Robert (gurdonark) wrote,

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The solution to the problems of all crafty vocationally frustrated people

Here on LJ, one theme that hits home over and over is how many LJ users are incredibly good at crafts and incredibly frustrated at their non-craft professions. The part of me that, in the words of a recent country and western song "wants to talk about me, me, me" is tempted to render a post about how, being more untalented at crafts than the cowbird (who builds no nest, but merely lays eggs in other birds' nests), I qualify on LiveJournal as
an Under-Represented Skills Shortfall Group (URSS) member, and that
as an URSS member, I should be entitled be entitled to particular perks, such as acclamation as moderator of a community called "shunned without talent". But today I am out to changeyourworld, so I put aside the five paragraph post about the travails of being a URSS (not to mention the post about how I was a stepchild for 6 weeks once), and offer to the LJ world this incredible new insight I have gained. I already offered it to burninggirl, who is also of the privileged crafty LiveJournal majority (PCLJM), but I realize this gift is so large I must share it with all.

It all began when something (my sister's fiance would say "God", but, theist though I am, I tend to go with less interactive choices like "intuition" and "whimsy") TOLD me to stop by the Tom Thumb grocery store for something to read on my way to Boston Market [for those of you who are geographically challenged non-Texans (GCNTs), I'll explain that Boston Market is a place where they serve you chicken or turkey and vegetables on plastic plates really quickly for money, and Tom Thumb is a "greengrocer" gone mad.

I found myself in the Tom Thumb, guided by the Voice of Whimsy (VOW), when Destiny spoke. Destiny has a gravelly, Willie Nelson kind of voice, and he said "buy that damn magazine, podner". I looked down and there was the Dallas glossy magazine. Now there's much for the elite in our local glossy (lg). The articles tell us about statewide politics, fashionable people, vacations at hotels more expensive than even the VOW can afford (particularly when the VOW lived on carpenter's pay, and apparently did not do much foreign travel, other than, in one faith's "additional gospel-style account" (AGSA), a side trip to Mexico), and which fashions from London the local Dallas matron should be wearing (okay, so we look over the eastern waters here--Stanley Marcus, rest in peace).

In such a resource, I would not expect to find what I now freely offer to the crafty among you. But there it was, as if divinely planted for my Boston Market excursion. There it was,
on the cover just below the blurb about the article how a bunch of rich donors are rediscovering the cowgirl (who had apparently become lost, and now is being appropriately commemorated in a museum, museums being much less expensive and much more fashionable than, say, pay equity for women today).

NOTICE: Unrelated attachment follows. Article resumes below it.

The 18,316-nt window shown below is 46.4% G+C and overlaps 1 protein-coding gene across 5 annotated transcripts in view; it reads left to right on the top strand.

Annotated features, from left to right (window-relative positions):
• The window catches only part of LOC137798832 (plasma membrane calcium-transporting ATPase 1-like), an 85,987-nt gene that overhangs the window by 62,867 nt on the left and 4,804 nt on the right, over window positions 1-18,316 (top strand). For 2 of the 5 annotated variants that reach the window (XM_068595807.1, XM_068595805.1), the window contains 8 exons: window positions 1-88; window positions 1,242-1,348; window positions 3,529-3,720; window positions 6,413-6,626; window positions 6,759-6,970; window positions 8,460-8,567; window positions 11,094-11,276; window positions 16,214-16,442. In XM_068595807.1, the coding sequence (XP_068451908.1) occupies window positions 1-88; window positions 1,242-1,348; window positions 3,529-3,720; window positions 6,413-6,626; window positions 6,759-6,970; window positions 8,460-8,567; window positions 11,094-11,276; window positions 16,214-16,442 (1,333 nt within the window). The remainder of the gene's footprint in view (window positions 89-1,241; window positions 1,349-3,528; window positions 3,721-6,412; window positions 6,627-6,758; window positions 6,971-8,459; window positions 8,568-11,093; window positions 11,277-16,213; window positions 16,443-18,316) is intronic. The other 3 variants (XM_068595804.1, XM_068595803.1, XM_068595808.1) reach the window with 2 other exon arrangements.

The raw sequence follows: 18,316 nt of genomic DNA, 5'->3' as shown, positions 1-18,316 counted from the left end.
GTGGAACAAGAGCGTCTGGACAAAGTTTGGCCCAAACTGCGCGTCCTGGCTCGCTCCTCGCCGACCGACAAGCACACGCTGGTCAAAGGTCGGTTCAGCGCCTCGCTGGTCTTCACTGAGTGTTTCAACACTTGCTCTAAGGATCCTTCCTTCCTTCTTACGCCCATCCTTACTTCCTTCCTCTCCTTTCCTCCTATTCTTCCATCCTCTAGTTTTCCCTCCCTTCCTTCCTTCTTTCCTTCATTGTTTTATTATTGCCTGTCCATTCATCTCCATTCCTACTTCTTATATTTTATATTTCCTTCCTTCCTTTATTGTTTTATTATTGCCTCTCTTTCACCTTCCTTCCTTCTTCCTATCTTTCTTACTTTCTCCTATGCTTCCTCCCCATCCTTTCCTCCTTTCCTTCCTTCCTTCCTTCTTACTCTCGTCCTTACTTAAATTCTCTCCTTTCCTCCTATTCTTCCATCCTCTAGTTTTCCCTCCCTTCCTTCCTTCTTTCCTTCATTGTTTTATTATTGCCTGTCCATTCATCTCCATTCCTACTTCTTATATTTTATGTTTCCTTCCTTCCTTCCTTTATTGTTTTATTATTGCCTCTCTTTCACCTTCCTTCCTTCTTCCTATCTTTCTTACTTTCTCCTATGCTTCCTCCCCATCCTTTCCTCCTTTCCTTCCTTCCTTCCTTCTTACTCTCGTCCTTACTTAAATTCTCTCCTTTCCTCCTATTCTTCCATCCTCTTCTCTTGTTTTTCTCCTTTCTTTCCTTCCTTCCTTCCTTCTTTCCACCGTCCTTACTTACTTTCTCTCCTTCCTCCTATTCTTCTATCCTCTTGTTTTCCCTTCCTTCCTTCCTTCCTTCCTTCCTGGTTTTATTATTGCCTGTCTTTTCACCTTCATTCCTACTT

I will say it all in two words: Cowboy Boots. The article was about the lost art of hand-crafted boot-making. You see, most cowboy boots, practical, workmanlike things, are made by machines, largely in Mexico (which the article was hinted was somehow bad, but assuming that working conditions there are acceptable, I'd proudly stand in the charro tradition in my boot choices anytime).
The article pointed out that there is another alternative:
hand-made cowboy boots.

Now the last time I went to the Tony Llama store factory outlet in
El Paso, I was able to get attractive and stylish "roper" cowboy boots that I wore for years and my brother wears still for something like 50 dollars (in Dallas, where we look to the east, boots are a weekend thing; in Fort Worth a mere forty miles and a universe away, they look to the west, and boots can be business attire). But these "hand-made" boots are not trifles available for a pittance. They retail for five hundred to a thousand dollars a pair. It's no surprise that the people who order the boots include people like Sting, Sheryl Crow and more Talentless Young Actors (TYAs) than you can shake a stick at, and the poshest Austin and Hill Country places have waiting lists for new boots that can stretch as long as three years.

What is the job calling in this, my crafty reader is no doubt asking? It turns out there is a Texas (and that means for all practical purposes the whole world in this context) desperate shortage of Qualified Handmade Boot Makers (QHBMs). Here is where you come in, my crafty friends.

Ah, the joys of leather boot-making. The hand-crafting of the
heels, the sewing on of the little Ado Annie flowers, and the
stitching of the calf's head skull along the sides. This is not a mere job, this is a Calling!

It turns out that only one school in the US teaches this lost art of cowboy boot-making. It's the Okmulgee technical branch of
Oklahoma State University. You can read more here.

So I say a simple phrase to all of you of the PLJCM who are frustrated with jobs in which you cannot write your inner novel,
paint your inward Sistine Chapel, or save the world through macrame. That phrase is: "Make Boots". I will come visit you all in Okmulgee, a charming rural Oklahoma town, once you are all settled in. Then I expect to see hand-crafted cowboy boot stores spring up world-wide, and domestic happiness among the
PCLJM to skyrocket. I look forward to the day when I can join, as a purely honorary member, the new community "craftyhipbootpeople".

This has been a public service announcement by Gurdonark,
"where lack of talent has never meant a lack of posts".
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